Martijn van Oosterhout <email@example.com> writes:
> I note Tom made some changes to this patch after it went in. For the
> record, it was always my intention that samplecount count the number of
> _tuples_ returned while sampling, rather than the number of
> _iterations_. I'll admit the comment in the header was wrong.
> While my original patch had a small error in the case of multiple
> tuples returned, it would've been correctable by counting the actual
> number of sample. The way it is now, it will show a bias if the number
> of tuples returned increases after the first sampled 50 tuples.
How so? The number of tuples doesn't enter into it at all. What the
code is now assuming is that the time per node iteration is constant.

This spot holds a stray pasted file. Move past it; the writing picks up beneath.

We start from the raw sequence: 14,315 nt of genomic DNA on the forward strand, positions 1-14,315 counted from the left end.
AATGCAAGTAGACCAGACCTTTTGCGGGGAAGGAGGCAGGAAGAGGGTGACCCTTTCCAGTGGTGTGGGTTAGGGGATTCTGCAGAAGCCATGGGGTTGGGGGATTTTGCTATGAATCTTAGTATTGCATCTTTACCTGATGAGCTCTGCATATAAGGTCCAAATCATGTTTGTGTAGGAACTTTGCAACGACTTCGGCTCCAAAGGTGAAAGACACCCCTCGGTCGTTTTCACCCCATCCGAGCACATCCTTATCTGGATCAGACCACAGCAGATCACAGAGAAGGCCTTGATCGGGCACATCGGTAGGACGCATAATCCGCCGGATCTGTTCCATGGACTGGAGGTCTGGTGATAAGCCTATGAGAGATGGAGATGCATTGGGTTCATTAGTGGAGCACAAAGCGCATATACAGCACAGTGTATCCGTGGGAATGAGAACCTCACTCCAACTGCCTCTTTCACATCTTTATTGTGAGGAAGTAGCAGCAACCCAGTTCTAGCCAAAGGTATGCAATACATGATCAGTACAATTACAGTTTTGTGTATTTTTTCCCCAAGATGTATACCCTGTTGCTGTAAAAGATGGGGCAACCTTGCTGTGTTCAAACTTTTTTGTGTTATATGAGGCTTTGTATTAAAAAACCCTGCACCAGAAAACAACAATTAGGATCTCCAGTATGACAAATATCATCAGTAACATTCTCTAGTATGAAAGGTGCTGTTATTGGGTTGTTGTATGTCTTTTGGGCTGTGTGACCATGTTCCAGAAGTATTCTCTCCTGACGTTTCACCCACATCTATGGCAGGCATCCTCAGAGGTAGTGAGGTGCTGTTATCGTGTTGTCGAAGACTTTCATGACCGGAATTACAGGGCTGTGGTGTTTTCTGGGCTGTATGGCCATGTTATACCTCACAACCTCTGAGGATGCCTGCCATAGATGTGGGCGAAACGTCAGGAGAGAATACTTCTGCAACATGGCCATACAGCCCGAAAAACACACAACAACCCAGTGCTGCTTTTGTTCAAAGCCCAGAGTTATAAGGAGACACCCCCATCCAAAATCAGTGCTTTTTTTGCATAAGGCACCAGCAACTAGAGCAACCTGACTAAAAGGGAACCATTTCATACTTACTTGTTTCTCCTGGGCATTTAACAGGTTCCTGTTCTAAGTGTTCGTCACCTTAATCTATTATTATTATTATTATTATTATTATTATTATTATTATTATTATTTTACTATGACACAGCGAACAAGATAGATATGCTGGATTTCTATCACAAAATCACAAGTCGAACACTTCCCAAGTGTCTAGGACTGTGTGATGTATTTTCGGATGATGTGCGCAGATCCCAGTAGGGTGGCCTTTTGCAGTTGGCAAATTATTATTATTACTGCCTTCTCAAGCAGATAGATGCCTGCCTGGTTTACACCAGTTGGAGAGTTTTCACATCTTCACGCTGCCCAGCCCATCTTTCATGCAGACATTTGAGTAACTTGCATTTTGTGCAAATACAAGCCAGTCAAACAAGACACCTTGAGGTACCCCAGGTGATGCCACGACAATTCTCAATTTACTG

More importantly, it's subtracting off an overhead estimate that's
measured per iteration. In the math you had before, the overhead was
effectively assumed to be per tuple, which is clearly wrong.
For nodes that return a variable number of tuples, it might be sensible
to presume that the node iteration time is roughly linear in the number
of tuples returned, but I find that debatable. In any case the sampling
overhead is certainly not dependent on how many tuples an iteration
This is all really moot at the moment, since we have only two kinds of
nodes: those that always return 1 tuple (until done) and those that
return all their tuples in a single iteration. If we ever get into
nodes that return varying numbers of tuples per iteration --- say,
exposing btree's page-at-a-time behavior at the plan node level ---
we'd have to rethink this. But AFAICS we'd need to count both tuples
and iterations to have a model that made any sense at all, so the
extra counter I added is needed anyway.
regards, tom lane
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